Massachusetts Institute of Technology President L. Rafael Reif warned against creating a toxic atmosphere for ethnically Chinese researchers in a sharp message sent to the campus via email on Tuesday. Reif wrote in response to rising concerns in Washington about alleged Chinese efforts to steal American intellectual property. “As head of an institute that includes MIT Lincoln Laboratory, I could not take national security more seriously. I am well aware of the risks of academic espionage, and MIT has established prudent policies to protect against such breaches.”

DCCCD receives $12M federal grant to expand apprenticeship program (Dallas Business Journal) 
Dallas County Community College District was awarded a $12 million federal grant from the U.S. Department of Labor to advance apprenticeships in health care, U.S. Texas Senator John Cornyn announced Tuesday. DCCCD already has 28 apprenticeships that serve 1,700 apprentices. However, this federal grant will allow the DCCCD to serve an additional 7,500 apprentices with 50 different occupations in health care. 

STEM Competitions

Rocketeers from University of Washington take the prize at Spaceport America Cup (GeekWire) 
If at first you don’t succeed… try, try, try again. That’s the formula that the University of Washington’s Society for Advanced Rocket Propulsion followed to win the top prize at this year’s Spaceport America Cup competition, held over the weekend in New Mexico. The SARP team took the Judge’s Choice and Overall Winner Award at the world’s largest collegiate rocket engineering contest, which is run by the Experimental Sounding Rocket Association and drew 120 teams from 14 countries. Each team is required to design, build and fly a rocket that can reach 10,000 feet or 30,000 feet, depending on the contest category.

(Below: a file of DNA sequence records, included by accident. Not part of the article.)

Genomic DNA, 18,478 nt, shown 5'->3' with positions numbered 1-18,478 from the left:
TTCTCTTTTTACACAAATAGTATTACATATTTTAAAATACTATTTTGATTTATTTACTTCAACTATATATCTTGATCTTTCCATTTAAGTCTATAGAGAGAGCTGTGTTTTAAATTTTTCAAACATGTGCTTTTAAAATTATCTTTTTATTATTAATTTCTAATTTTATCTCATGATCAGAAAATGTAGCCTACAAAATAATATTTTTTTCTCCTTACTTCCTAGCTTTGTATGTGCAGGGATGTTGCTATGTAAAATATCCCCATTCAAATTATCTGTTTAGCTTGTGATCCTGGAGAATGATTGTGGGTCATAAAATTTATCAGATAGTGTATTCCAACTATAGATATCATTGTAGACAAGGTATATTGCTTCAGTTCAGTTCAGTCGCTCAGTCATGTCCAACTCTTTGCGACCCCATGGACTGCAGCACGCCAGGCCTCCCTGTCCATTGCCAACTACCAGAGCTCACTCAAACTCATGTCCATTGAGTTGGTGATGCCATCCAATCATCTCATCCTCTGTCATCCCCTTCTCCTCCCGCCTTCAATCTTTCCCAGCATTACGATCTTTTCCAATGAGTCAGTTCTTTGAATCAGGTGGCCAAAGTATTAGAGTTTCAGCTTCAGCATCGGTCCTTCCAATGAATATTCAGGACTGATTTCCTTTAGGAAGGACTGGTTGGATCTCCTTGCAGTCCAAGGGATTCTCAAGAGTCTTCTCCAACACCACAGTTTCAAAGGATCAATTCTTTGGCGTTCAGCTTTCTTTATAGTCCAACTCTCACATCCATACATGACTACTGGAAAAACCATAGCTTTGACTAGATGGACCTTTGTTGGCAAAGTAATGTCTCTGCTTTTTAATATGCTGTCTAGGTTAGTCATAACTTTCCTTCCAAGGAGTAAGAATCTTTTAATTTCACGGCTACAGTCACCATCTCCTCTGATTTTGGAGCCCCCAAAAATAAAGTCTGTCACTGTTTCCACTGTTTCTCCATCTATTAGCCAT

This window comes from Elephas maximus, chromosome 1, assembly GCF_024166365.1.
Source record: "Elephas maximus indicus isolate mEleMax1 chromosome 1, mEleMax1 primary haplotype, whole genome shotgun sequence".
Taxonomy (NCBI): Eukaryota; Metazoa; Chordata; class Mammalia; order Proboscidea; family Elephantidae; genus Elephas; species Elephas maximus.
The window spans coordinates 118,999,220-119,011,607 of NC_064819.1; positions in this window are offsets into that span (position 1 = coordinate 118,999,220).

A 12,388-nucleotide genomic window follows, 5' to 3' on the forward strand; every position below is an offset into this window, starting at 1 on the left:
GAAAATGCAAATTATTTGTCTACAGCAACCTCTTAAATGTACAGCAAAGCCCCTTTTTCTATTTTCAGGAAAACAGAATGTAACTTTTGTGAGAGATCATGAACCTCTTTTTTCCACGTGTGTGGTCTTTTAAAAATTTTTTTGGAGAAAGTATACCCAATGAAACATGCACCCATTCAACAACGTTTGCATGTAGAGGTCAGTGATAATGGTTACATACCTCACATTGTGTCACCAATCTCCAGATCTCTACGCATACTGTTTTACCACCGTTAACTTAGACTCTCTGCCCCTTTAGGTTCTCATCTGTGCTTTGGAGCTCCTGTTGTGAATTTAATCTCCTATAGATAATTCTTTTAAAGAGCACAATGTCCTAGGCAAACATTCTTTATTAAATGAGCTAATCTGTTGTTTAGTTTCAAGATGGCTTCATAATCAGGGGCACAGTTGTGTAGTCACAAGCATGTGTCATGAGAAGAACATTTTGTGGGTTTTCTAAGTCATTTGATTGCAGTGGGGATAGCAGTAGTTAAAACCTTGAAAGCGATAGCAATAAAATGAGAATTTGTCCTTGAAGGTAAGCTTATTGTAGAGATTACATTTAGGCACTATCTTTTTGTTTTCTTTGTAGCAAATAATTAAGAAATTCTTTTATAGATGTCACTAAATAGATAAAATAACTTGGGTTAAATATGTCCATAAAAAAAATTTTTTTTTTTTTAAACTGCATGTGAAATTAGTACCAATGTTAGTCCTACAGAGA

OK Go contest winners will launch their cosmic creations on Blue Origin spaceship (GeekWire) 
Three students are getting ready for a space experiment that will use gravity and magnetism to simulate the origin of planet Earth. Another trio plans to create a musical composition that’s based on blips of cosmic radiation. We’re not talking about strictly scientific experiments here: These are the winning entries in an art contest set up by the performance-art rock band OK Go to fly on Blue Origin’s New Shepard suborbital spaceship. The Art in Space contest follows up on OK Go’s viral “Upside Down & Inside Out” video, which splashed paint all over the interior of an airplane during a zero-gravity parabolic airplane flight. 


Big Tech barely breaks through Democratic debate despite push to regulate the industry (GeekWire) 
Big Tech has become a target in the 2020 presidential race as Democrats regularly take shots at the industry’s titans. With proposed legislation that would rein in the power of tech companies, it seemed like a fertile topic for the Democratic debate Wednesday. But there was almost no discussion of Big Tech, even though the industry has become emblematic of unruly corporate influence and economic inequality. The two-hour debate covered a range of topics, including immigration, gun violence, and impeaching President Donald Trump. 




Getting the word out about trade careers (Community College Daily) 
The heating and cooling industry has a problem when it comes to developing a pipeline for its workforce. The good-paying jobs are there, but young people just aren’t interested in them. And it’s not a problem that the country can just shrug its shoulders about. A lack of skilled workers will lead to higher labor costs for home builders, lower sales for distributors and a changing market for manufacturers, according to Heating, Air-conditioning and Refrigeration Distributors International (HARDI).